South Asia

'Mother Teresa of Sumanahalli' allowed to stay in India

Jean McEwan
Image caption The Catholic nun is venerated in Bangalore

A British missionary involved in social work for almost three decades in India has been dramatically allowed to stay in the country.

Her 11th hour reprieve came at the behest of Home Minister P Chidambaram.

London-born Jean McEwan, known as Sister Jean, has over the years taken care of leprosy patients.

The Catholic nun faced the prospect of having to leave the country on Monday after the government refused to renew her residency permit.

But Mr Chidambaram intervened to restore her visa "without limit of time" - pointing out that the notice for her to leave India was a mistake.

The nun, fondly called as Amma by local people, is often described as the Mother Teresa of Sumanahalli - an area of the city of Bangalore.

"I am absolutely overjoyed," she said.

"All my friends are overjoyed as well. I am very thankful to everyone who helped me. I have been stopped in the streets by the people who said they are praying that you would be able to stay."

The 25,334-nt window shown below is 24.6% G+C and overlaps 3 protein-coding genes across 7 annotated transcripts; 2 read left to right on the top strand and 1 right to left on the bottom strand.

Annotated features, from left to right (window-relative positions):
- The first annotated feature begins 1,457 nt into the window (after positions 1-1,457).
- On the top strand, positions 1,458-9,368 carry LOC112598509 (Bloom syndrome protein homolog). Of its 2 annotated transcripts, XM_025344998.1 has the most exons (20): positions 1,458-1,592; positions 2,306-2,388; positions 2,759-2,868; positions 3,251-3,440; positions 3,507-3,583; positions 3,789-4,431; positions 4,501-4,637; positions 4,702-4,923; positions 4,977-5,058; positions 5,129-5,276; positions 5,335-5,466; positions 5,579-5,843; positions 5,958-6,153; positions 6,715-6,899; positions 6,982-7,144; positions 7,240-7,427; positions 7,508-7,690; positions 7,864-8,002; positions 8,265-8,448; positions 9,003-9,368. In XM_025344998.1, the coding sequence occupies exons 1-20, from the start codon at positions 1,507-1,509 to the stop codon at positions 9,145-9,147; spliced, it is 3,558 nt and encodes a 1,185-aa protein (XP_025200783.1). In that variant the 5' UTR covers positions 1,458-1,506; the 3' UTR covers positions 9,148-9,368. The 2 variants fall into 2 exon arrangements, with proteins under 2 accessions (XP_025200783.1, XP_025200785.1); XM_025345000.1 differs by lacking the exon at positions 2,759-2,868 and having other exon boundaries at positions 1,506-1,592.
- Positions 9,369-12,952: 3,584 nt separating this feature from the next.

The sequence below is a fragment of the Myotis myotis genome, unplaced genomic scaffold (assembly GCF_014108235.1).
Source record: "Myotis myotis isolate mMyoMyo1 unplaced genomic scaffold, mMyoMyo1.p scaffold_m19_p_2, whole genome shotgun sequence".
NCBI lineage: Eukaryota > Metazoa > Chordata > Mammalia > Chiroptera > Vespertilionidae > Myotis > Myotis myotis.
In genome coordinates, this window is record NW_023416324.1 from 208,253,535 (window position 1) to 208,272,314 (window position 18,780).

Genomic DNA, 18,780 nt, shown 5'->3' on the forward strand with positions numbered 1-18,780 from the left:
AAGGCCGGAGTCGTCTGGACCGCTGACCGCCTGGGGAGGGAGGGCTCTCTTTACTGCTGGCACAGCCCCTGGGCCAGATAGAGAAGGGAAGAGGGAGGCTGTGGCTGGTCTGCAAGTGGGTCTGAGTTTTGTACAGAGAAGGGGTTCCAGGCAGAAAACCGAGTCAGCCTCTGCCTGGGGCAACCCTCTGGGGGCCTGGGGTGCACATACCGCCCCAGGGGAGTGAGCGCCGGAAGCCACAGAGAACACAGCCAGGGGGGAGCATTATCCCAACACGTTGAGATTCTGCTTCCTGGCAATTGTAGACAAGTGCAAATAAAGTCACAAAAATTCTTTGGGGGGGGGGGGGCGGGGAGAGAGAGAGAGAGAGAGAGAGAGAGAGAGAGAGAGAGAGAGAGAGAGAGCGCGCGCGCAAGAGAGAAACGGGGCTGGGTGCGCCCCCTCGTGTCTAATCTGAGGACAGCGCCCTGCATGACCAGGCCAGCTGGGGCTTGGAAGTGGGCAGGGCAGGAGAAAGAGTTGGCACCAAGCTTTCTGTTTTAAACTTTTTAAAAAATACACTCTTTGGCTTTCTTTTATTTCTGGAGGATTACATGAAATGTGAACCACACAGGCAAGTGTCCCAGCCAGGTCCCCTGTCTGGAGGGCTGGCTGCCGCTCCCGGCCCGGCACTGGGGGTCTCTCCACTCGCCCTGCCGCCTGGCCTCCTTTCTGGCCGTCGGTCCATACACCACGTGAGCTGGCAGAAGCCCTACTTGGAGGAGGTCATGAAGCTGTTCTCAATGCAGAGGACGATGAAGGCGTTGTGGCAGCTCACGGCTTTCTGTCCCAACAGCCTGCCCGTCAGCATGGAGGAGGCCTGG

Television pictures on Tuesday showed her being greeted by locals in tears. Some women even prostrated before her.

But it was entirely different on Monday when she was ordered to leave India - without explanation - by the home ministry.

"All my friends and colleges were devastated. I was in a state of shock for a quite a while. But now I am happy and excited," she said.

Ms McEwan has been co-ordinating the running of mobile clinics for leprosy patients in Bangalore since 1982.

Although leprosy has officially been eliminated in India, thousands of new cases are diagnosed every year.

Sufferers have little financial support from the government and are often shunned by society.

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